Building Long-Term Business Value With Marketing
Our Top-Rated Marketing Tactics for Top-Dollar Exit Planning guide talks extensively about how effective marketing can set your business up for a successful sale. The main takeaway is that marketing builds business value independent of your ownership. This is very important while planning for an exit, as buyers want to see that your business has value that will outlive you.
If you own a successful business and are looking to sell, ask yourself:
- How much of my business’ success is dependent on my leadership?
- If disaster strikes, how long can my business outlast me?
- If somebody else starts running my business tomorrow, can they easily pick up where I left off?
- Are my employees loyal to my brand, or just loyal to me?
A common reason a successful business fails to sell is that prospective buyers aren’t confident that they can continue where you left off. Just because your business is profitable now doesn’t mean that it will continue being profitable after you leave the scene.
So, you must dedicate time and resources towards elevating the value of your brand, not the value of your position as the business owner. And start converting that value into sustainable enterprise value that can turn a profit for your future buyers.
Drafting Your Exit Planning Marketing Roadmap
Successful marketing efforts are a long-term affair, and it’s rare to see significant results overnight. That’s not to say there can’t be short-term improvements in website performance and conversion rates – oftentimes, our clients notice an immediate uptick in performance once we embark on a new marketing campaign.
However, if you want to build enterprise value that potential buyers will notice, we recommend marketing at least five years in advance of your planned business exit. Yet, developing a marketing plan with a lead time of up to ten years is optimal.
Although this might seem like an unrealistic timeline, an exit planning marketing roadmap of five to ten years will ensure that:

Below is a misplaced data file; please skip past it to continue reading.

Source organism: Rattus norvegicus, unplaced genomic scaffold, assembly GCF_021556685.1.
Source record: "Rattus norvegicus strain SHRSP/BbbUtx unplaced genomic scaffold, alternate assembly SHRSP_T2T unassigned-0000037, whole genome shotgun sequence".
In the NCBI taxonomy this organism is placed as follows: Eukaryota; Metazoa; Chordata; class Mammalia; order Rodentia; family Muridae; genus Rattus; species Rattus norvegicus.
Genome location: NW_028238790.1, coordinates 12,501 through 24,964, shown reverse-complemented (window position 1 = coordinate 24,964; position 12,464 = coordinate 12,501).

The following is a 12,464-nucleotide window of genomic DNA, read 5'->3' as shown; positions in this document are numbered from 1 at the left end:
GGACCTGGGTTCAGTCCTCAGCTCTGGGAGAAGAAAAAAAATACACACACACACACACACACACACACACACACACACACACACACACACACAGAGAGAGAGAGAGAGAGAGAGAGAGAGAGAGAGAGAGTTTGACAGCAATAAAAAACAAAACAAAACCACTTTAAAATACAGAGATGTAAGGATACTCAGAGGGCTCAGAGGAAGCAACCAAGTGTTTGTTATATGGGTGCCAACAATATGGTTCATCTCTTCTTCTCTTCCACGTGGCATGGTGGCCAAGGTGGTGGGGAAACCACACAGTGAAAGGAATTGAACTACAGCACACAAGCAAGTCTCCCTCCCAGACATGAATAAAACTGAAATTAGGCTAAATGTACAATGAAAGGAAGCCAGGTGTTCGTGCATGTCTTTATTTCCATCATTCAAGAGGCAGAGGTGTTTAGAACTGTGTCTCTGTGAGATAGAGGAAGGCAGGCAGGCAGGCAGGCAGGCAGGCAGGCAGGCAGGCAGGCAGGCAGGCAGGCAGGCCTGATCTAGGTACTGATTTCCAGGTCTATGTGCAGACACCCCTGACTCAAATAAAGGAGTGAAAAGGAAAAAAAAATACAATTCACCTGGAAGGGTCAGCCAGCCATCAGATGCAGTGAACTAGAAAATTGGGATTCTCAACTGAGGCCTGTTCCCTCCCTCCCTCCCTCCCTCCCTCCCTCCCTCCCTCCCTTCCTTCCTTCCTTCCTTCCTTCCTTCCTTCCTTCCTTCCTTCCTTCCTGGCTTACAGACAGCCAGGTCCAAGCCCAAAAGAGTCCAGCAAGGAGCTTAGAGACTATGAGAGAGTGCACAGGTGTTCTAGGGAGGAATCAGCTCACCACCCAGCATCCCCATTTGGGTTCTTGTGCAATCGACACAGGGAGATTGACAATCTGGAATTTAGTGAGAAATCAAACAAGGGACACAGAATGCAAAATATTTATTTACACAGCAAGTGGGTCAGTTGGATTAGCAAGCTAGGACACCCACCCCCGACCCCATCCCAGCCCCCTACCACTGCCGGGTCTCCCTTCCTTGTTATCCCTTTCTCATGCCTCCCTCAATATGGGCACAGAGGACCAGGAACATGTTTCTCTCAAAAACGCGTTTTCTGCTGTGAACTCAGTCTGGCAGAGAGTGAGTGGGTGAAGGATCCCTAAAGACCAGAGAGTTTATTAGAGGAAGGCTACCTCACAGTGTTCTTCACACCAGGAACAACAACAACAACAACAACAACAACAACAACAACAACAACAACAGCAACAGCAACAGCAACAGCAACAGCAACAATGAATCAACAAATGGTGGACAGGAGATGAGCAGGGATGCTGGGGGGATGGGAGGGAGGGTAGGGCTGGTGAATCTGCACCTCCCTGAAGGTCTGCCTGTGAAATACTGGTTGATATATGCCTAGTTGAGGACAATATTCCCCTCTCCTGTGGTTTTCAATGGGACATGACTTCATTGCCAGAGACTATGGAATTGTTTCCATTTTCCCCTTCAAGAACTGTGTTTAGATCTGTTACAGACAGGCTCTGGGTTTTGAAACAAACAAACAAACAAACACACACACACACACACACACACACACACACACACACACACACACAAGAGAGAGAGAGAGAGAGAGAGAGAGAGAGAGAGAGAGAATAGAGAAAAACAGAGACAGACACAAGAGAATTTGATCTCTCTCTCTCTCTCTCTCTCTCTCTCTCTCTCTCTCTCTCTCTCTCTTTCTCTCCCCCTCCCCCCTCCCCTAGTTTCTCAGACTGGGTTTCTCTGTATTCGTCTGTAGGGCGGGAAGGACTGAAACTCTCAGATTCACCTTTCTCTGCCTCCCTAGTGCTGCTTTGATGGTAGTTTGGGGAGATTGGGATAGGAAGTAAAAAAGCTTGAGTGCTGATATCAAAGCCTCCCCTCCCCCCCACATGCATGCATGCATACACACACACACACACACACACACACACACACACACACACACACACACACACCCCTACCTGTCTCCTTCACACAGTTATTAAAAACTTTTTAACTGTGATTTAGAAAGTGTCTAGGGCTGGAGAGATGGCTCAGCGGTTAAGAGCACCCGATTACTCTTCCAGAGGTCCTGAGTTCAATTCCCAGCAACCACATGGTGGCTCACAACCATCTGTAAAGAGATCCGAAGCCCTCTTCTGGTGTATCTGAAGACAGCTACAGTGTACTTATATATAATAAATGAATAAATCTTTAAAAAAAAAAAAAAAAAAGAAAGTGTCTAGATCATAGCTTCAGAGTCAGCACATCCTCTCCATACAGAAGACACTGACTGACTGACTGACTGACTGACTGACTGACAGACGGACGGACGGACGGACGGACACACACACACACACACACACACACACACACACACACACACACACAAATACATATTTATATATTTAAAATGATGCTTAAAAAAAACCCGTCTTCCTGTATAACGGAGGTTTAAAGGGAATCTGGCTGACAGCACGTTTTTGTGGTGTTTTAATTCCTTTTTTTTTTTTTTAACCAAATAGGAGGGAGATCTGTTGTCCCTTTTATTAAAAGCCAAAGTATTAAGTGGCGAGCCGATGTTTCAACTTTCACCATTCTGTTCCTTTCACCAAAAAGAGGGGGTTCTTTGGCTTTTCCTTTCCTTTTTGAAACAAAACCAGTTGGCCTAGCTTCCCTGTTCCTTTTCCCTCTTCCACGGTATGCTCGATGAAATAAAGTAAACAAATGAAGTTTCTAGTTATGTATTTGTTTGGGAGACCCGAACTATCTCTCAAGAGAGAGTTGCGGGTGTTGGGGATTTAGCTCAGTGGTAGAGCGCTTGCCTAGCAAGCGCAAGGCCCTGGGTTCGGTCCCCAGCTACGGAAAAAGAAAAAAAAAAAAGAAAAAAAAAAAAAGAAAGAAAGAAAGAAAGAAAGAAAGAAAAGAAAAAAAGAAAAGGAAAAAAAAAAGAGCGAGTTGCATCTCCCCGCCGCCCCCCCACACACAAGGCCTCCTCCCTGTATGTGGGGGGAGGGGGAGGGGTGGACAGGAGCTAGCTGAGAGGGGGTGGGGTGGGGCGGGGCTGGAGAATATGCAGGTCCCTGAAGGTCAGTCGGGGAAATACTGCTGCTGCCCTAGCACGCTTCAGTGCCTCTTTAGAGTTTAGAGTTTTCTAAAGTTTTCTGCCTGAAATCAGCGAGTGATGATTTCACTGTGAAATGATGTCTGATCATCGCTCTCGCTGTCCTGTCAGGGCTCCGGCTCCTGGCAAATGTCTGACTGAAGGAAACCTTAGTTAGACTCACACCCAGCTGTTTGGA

- There’s ample time for your team to recognize opportunities for improvement, as well as enough time to pivot
- Short-term results are converted into sustainable long-term results that outlive the marketing plan
- You can present prospective buyers with a marketing action plan that’s cohesive and time-tested
- Your business has enough time to build enterprise value that you can tie to your marketing plan
How to Measure Marketing Success: Delivery, Engagement, and Attribution
In its simplest form, the goal of marketing is to reach as many people as possible while convincing them to interact with your business. This can be broken down into two measurement components: delivery and engagement.
Delivery measures how many times your audience saw your ad, encountered your blog, or any other action that gives you visibility.
Key considerations for measuring delivery include:
- How many people did my marketing efforts reach?
- What’s the delivery frequency? Did they encounter my business once, twice, or more?
- How many unique touchpoints were there? Did they see the same thing multiple times, or did we show them different things across different channels?
Delivery is valuable – we want people to see what we’re doing after all – but your marketing plan is ultimately worthless if they go on their merry way without taking action.
This is where engagement comes in, and it’s the most valuable objective of any marketing effort.
Engagement measures how often (and to what extent) your audience interacted with what you delivered them. Key considerations for measuring engagement include:
- How many people visited my website or called me after seeing my ads?
- Did readers finish reading my blog when they found it, or did they get bored and leave?